– Several nations, including Chile, Colombia, Brasil, Uruguay and others are considering same sex marriage laws

    This court decision is exceptional news for our LGBT community in the western Hemisphere

  3. Andrew Belonsky says

    Well, the US’ connection with the Inter-American Court of Human Rights is hazy. We are members of the OAS and we have signed the IACHR’s convention, but never ratified it. We have, however, had judges on the court. So, that said, we are part of it, symbolically, but legally not bound.

  4. BobN says

    “the US is not a signatory to the American Convention on Human Rights”

    And a good thing it isn’t. The hypocrisy alone would probably cause pestilence and disaster…

  5. Bill S. says

    I like the result of the ruling, but I am completely opposed to all supra-national governments. I’m glad the United States has not subjected itself to the jurisdiction of this “court.” We are subject only to the laws and constitution of the United States of America, as ultimately interpreted by our Supreme Court.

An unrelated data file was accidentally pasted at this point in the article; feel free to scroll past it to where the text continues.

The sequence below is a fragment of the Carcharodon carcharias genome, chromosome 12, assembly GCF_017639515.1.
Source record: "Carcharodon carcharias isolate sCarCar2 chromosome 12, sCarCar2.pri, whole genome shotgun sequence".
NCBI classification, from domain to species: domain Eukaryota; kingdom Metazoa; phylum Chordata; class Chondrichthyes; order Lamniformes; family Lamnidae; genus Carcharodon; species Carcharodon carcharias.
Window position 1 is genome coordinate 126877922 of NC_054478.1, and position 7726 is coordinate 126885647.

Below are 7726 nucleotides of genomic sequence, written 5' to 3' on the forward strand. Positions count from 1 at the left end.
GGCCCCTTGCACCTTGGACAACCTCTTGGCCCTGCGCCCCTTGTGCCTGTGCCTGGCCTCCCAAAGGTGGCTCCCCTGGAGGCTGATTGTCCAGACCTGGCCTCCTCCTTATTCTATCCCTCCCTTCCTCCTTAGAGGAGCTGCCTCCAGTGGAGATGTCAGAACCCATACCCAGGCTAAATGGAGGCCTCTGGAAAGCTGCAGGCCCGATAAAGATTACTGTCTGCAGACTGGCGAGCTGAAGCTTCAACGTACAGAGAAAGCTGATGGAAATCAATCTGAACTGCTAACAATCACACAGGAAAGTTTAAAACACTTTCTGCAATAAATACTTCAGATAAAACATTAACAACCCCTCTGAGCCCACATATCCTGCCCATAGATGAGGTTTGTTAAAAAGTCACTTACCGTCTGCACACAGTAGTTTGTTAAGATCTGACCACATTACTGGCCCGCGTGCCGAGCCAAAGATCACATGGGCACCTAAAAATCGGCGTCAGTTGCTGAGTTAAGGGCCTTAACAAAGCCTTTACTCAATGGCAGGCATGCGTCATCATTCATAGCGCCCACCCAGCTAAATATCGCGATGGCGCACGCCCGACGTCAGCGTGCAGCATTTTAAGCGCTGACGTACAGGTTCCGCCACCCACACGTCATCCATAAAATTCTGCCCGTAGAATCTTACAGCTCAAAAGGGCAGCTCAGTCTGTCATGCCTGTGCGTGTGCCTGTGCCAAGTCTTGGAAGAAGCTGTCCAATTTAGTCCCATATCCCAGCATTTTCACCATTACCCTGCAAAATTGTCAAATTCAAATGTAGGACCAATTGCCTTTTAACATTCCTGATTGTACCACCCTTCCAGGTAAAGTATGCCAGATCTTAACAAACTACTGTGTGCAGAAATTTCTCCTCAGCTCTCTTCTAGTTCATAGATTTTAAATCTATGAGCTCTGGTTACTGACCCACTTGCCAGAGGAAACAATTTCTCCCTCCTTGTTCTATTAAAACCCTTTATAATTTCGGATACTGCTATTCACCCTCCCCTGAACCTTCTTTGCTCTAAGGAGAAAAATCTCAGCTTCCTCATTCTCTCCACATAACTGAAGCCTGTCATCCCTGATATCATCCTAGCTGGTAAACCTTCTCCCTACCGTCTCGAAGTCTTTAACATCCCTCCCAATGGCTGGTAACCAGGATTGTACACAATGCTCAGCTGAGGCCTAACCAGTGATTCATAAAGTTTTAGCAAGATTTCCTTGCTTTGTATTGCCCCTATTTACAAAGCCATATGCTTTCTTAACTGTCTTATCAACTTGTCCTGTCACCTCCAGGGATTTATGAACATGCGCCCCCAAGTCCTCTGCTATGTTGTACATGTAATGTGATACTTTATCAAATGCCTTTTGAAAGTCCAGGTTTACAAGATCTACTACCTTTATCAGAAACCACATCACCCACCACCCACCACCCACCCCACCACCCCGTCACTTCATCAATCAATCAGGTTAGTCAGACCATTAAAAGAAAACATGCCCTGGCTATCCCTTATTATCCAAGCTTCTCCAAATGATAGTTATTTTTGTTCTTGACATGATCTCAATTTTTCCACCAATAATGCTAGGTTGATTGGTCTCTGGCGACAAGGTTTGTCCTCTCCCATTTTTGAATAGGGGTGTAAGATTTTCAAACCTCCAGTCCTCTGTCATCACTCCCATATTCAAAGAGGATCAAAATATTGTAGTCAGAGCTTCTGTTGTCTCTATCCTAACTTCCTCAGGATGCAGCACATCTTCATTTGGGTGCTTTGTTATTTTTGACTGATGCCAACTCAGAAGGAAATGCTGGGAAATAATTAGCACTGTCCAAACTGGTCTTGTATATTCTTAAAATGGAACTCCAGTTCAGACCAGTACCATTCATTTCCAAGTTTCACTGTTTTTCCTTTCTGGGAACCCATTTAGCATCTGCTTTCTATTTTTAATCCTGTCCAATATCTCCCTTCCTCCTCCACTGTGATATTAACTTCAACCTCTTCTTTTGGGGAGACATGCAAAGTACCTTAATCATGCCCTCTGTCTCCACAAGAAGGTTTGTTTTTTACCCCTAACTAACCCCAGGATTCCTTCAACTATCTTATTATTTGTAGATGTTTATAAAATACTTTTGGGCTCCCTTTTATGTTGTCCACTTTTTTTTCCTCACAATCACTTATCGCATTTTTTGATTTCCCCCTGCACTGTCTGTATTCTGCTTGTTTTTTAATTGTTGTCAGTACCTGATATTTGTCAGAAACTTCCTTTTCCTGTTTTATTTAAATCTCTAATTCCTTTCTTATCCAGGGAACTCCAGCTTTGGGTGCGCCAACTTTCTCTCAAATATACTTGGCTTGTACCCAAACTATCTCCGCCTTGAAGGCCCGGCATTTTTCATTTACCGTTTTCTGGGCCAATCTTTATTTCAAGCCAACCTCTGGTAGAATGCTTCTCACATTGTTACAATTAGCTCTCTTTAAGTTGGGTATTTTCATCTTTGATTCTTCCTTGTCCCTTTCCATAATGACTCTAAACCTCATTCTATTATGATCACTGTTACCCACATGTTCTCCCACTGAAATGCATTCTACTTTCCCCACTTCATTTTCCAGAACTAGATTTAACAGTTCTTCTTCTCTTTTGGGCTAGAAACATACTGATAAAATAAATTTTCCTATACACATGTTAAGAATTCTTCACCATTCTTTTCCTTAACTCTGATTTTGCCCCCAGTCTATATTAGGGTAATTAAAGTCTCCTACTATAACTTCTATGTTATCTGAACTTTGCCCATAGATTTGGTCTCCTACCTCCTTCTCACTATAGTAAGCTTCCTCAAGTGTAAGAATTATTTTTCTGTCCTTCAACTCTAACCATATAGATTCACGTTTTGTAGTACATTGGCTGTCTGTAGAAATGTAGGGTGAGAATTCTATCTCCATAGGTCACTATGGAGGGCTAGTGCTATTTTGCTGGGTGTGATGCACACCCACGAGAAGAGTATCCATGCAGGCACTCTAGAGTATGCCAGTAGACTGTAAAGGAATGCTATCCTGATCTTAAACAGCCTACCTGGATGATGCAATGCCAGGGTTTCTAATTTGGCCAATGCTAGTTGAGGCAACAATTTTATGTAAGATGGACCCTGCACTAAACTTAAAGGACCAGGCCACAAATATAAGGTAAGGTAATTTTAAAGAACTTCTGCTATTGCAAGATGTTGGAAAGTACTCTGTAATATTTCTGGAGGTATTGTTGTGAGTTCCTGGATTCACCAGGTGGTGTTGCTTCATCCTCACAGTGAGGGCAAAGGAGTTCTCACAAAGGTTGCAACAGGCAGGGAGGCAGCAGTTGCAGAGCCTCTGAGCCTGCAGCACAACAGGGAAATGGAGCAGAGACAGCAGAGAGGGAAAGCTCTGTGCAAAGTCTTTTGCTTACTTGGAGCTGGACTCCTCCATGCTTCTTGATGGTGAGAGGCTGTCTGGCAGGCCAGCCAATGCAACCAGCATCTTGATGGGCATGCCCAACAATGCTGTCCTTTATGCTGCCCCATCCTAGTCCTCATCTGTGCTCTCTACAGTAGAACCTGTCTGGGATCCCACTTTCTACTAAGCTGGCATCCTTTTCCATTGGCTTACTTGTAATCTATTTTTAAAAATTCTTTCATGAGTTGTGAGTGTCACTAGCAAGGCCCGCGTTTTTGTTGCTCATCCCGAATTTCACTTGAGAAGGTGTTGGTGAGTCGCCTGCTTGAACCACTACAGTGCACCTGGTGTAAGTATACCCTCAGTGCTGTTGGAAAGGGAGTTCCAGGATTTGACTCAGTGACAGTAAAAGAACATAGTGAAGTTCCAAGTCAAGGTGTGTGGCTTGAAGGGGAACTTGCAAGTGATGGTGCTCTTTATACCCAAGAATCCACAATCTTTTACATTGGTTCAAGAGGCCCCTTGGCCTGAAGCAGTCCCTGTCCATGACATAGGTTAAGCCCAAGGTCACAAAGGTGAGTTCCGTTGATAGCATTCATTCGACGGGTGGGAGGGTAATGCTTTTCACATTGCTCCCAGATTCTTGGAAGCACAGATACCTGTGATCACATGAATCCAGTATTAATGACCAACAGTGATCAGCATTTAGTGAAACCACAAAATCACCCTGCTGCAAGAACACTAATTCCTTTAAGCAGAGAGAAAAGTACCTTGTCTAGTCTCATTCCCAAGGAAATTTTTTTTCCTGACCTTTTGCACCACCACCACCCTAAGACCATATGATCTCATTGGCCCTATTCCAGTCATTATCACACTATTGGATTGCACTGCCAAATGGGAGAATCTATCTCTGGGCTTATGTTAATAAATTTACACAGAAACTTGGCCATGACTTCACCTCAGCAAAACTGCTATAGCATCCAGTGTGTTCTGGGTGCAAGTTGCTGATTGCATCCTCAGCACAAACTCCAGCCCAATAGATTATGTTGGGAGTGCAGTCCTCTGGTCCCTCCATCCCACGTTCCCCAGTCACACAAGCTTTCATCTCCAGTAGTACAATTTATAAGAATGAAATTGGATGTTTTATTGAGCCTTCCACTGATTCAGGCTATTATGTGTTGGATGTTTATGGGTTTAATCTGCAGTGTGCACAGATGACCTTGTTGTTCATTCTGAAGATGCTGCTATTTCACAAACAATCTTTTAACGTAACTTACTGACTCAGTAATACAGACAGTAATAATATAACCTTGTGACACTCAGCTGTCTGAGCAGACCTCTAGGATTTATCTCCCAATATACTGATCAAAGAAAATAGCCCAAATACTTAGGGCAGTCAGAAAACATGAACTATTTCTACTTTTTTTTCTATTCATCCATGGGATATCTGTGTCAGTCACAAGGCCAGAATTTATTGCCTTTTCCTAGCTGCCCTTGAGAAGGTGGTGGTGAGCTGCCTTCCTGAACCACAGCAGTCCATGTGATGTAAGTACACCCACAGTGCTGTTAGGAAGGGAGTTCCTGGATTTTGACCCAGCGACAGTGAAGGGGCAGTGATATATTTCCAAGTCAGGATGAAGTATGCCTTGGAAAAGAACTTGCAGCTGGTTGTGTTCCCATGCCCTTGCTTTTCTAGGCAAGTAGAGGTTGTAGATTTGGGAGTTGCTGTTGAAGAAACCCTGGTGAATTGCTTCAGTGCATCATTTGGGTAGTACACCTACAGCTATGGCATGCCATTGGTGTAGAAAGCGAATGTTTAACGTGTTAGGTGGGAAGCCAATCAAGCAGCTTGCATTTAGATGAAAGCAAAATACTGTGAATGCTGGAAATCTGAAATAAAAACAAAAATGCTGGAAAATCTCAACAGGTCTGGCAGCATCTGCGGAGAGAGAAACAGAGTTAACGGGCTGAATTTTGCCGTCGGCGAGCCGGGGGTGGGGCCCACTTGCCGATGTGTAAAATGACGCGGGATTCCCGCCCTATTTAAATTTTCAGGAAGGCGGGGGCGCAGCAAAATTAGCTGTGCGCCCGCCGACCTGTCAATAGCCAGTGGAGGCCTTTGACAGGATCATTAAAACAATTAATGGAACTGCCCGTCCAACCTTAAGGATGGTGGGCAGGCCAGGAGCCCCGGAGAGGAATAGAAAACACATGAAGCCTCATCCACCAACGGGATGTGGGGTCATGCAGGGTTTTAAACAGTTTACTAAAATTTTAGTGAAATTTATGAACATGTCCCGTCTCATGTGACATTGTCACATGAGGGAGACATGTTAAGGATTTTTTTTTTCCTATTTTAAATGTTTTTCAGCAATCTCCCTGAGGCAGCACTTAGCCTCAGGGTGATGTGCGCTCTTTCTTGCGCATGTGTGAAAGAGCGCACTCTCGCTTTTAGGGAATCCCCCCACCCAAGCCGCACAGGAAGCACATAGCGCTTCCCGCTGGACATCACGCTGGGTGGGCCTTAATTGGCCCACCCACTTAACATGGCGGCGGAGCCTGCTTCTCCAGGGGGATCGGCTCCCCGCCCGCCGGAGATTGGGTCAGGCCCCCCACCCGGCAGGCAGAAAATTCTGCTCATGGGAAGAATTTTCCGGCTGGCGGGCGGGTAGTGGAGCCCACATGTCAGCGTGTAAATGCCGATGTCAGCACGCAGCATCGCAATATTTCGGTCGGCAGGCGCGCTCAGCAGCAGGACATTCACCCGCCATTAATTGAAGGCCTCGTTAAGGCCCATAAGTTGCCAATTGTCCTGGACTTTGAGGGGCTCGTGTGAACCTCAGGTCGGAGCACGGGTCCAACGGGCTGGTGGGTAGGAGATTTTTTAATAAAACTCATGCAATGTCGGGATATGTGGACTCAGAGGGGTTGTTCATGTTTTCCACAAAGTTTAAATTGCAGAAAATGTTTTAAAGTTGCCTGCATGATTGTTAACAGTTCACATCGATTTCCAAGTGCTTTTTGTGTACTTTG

6. MikeJ says

    “We are subject only to the laws and constitution of the United States of America, as ultimately interpreted by our Supreme Court.”

    Well, plus quite a few treaties! Like, just as one example of many, the Convention Against Torture, which we ratified. The binding force of treaties is explicitly recognized in our Constitution, and always has been, i.e. That provision was in our Constitution since the start and hasn’t changed. But I suppose your point is just that you don’t want supranational *courts* deciding whether we’ve complied with our treaty obligations? … which is not a totally unreasonable position…. Just be careful to draw the distinction.